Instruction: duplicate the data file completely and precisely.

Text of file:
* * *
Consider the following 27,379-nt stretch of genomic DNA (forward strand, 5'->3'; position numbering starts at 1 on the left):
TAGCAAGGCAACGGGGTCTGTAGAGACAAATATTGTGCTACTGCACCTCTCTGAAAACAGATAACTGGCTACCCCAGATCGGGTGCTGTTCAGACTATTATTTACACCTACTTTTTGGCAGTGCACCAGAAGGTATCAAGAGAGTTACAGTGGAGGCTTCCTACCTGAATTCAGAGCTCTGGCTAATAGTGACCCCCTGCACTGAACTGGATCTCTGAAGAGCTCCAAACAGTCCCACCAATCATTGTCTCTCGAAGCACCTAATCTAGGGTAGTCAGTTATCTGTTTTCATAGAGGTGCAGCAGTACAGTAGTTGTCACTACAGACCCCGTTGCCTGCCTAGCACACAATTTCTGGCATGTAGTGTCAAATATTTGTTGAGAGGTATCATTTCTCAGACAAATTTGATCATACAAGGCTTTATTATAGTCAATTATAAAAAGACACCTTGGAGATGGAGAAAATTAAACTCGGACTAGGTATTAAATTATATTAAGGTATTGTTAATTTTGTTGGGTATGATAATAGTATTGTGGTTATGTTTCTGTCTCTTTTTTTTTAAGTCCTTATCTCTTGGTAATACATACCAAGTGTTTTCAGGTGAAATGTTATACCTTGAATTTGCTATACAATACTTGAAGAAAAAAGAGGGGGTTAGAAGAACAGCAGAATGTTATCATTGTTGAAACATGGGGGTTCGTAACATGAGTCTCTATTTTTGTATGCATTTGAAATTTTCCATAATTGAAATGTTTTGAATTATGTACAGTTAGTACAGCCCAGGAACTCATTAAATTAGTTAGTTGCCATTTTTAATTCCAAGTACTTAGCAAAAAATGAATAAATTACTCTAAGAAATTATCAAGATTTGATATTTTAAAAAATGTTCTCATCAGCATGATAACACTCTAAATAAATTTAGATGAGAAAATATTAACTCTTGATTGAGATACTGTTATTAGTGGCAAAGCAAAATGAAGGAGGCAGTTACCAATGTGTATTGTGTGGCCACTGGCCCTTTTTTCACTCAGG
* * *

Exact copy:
Consider the following 27,379-nt stretch of genomic DNA (forward strand, 5'->3'; position numbering starts at 1 on the left):
TAGCAAGGCAACGGGGTCTGTAGAGACAAATATTGTGCTACTGCACCTCTCTGAAAACAGATAACTGGCTACCCCAGATCGGGTGCTGTTCAGACTATTATTTACACCTACTTTTTGGCAGTGCACCAGAAGGTATCAAGAGAGTTACAGTGGAGGCTTCCTACCTGAATTCAGAGCTCTGGCTAATAGTGACCCCCTGCACTGAACTGGATCTCTGAAGAGCTCCAAACAGTCCCACCAATCATTGTCTCTCGAAGCACCTAATCTAGGGTAGTCAGTTATCTGTTTTCATAGAGGTGCAGCAGTACAGTAGTTGTCACTACAGACCCCGTTGCCTGCCTAGCACACAATTTCTGGCATGTAGTGTCAAATATTTGTTGAGAGGTATCATTTCTCAGACAAATTTGATCATACAAGGCTTTATTATAGTCAATTATAAAAAGACACCTTGGAGATGGAGAAAATTAAACTCGGACTAGGTATTAAATTATATTAAGGTATTGTTAATTTTGTTGGGTATGATAATAGTATTGTGGTTATGTTTCTGTCTCTTTTTTTTTAAGTCCTTATCTCTTGGTAATACATACCAAGTGTTTTCAGGTGAAATGTTATACCTTGAATTTGCTATACAATACTTGAAGAAAAAAGAGGGGGTTAGAAGAACAGCAGAATGTTATCATTGTTGAAACATGGGGGTTCGTAACATGAGTCTCTATTTTTGTATGCATTTGAAATTTTCCATAATTGAAATGTTTTGAATTATGTACAGTTAGTACAGCCCAGGAACTCATTAAATTAGTTAGTTGCCATTTTTAATTCCAAGTACTTAGCAAAAAATGAATAAATTACTCTAAGAAATTATCAAGATTTGATATTTTAAAAAATGTTCTCATCAGCATGATAACACTCTAAATAAATTTAGATGAGAAAATATTAACTCTTGATTGAGATACTGTTATTAGTGGCAAAGCAAAATGAAGGAGGCAGTTACCAATGTGTATTGTGTGGCCACTGGCCCTTTTTTCACTCAGG